These men endorse Bjork's approach to papparazzi

These men endorse Bjork’s approach to papparazzi

From here I did a bit of exploring and emerged in a new alleyway facing onto Istiklal. There was a wall of riot police between me and the main street and they didn’t seem interested in letting anyone through, so I stayed in the alley and took a photo. Unfortunately, I didn’t see a lone riot policeman behind me, and turned around to hear him yelling at me and advancing rapidly towards me, baton in one hand and attitude in the other. By now everyone was strung out on the tension, and this guy had probably just been in a fight, he wasn’t impressed by my little 7000 yen camera. I backed up with my arms spread and said clearly and slowly “I’m sorry, I don’t speak any Turkish,” and that immediately calmed him down but he was still fuming – he started yelling at me in the international language of “fuck off” (fortunately now obviously not intending to cave my head in) and I decided to take his sage advice. I probably should have taken, earlier, the advice of my embassy and not hung around large and aggressive gatherings, but hey … so far so good, right?

Not a romantic mist

Not a romantic mist

So now I found myself in another alley, and slightly lost. I wandered around briefly and found a group of people standing at the end of  a street, watching some guy firing a flare gun at the riot police. I guessed this wasn’t going to end well for anyone involved and moved on. I soon found another street that seemed more peaceful, and I was trying to find out how to move back towards my hotel when a group came around the corner, in hot debate with a couple of riot cops. As I watched, these cops grabbed a guy in the group and started wrestling with him, and everyone in the street screamed and started running at the same time. When in Rome, and all that – I headed off with them. I didn’t have much time to see what was going on, but the afflicted guy seemed like one of the gypsy-type characters who hang around the square, one of his assailants was unslinging a plastic bullet gun, and as I headed around the corner I heard a loud bang. My guess is that chap – who seemed entirely innocent – is currently nursing a deep and unpleasant bruise.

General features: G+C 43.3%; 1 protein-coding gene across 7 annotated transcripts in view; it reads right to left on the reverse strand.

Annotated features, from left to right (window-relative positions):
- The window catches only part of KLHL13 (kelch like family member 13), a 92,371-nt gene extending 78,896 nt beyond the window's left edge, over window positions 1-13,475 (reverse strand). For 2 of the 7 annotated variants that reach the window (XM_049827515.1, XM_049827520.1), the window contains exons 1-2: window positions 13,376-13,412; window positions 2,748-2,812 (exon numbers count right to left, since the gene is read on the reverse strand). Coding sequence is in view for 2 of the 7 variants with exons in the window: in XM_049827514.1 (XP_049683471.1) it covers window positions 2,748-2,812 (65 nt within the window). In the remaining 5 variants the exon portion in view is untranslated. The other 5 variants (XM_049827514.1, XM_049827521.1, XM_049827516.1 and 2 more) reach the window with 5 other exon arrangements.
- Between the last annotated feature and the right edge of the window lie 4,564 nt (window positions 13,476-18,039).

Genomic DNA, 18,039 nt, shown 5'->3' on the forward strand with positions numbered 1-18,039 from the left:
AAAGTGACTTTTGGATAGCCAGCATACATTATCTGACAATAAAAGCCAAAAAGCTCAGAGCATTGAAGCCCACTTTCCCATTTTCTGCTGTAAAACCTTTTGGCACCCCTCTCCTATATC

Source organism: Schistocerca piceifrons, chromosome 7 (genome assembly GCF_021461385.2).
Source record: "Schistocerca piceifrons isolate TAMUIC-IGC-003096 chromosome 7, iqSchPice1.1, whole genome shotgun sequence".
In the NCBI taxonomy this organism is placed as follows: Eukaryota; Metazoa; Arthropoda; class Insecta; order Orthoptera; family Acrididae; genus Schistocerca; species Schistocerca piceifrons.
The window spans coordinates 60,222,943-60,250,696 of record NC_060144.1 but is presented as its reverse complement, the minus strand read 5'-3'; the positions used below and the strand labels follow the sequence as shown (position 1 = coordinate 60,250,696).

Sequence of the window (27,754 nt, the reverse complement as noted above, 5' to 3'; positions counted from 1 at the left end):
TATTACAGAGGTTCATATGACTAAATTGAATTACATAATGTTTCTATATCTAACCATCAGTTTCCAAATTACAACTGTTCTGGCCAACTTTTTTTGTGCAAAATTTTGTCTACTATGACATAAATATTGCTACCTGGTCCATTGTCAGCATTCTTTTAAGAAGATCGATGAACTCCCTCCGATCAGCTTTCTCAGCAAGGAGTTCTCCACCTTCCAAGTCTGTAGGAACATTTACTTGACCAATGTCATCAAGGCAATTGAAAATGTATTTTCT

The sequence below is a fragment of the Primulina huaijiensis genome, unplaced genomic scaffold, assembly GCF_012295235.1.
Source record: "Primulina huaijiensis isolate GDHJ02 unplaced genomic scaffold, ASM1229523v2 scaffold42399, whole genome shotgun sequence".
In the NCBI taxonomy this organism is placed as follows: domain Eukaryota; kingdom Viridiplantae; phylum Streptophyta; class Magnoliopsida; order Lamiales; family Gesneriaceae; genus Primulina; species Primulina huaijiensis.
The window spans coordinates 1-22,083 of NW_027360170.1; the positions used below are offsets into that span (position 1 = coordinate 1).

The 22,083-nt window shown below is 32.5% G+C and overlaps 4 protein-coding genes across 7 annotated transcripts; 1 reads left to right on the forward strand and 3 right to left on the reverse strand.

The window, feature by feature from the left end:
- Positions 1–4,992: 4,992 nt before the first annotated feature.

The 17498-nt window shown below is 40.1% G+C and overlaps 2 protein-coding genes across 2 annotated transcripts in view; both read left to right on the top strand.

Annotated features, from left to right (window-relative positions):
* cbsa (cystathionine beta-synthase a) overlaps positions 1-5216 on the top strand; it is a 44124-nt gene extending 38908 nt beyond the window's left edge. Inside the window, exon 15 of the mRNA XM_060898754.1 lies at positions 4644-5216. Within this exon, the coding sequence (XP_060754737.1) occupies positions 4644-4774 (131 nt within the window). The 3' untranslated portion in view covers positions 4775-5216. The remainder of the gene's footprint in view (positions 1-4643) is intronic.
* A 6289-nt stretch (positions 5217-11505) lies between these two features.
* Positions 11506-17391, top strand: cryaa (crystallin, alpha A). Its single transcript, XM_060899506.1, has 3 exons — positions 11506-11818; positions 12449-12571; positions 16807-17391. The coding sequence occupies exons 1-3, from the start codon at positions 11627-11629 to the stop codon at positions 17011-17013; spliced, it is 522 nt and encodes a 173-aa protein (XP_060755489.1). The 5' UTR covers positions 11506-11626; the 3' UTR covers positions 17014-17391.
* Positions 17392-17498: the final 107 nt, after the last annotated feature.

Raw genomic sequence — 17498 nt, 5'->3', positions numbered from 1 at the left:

An essential truce

An essential truce

From here I ran around a corner to discover another street filled with tear gas, fortunately far enough away that again I only got its outlying tendrils – and again developed stinging eyes and a rapid cough. That stuff is nasty, and the excitement was rapidly becoming warying. Things also seemed to be heating up, and I had the impression that the cops were going to start getting indiscriminate, so I ducked into a nearby pub. Here I found football and beer, and whiled away a pleasant 45 minutes watching Galatasaray win their game. Because Turkish soccer is quite violent the second half had 10 minutes of injury time, so I ducked out after five. On the street I found the above scene, of riot police gathered at the nearby cafe to watch the last five minutes of the game. Only in Europe …

So, I’ve confirmed that you can safely ignore all your government’s travel advisories. Or, more likely, I was very lucky. That first encounter with the riot policeman could have been a holiday-spoiling (not to mention life-spoiling) moment, and I really shouldn’t have gone sniffing out trouble. I get the impression that this campaign against corruption is a pretty reasonable thing, and the goals of the demonstrators generally laudable. But regardless of who is right on whatever issues beset Turkey (and I think there may be many) I hope that it gets resolved soon, without further loss of life (or interruptions of football viewing). My impression is that Turkey has a rocky but ultimately peaceful and successful future waiting for it. I hope these riots turn out to be a positive influence on that future…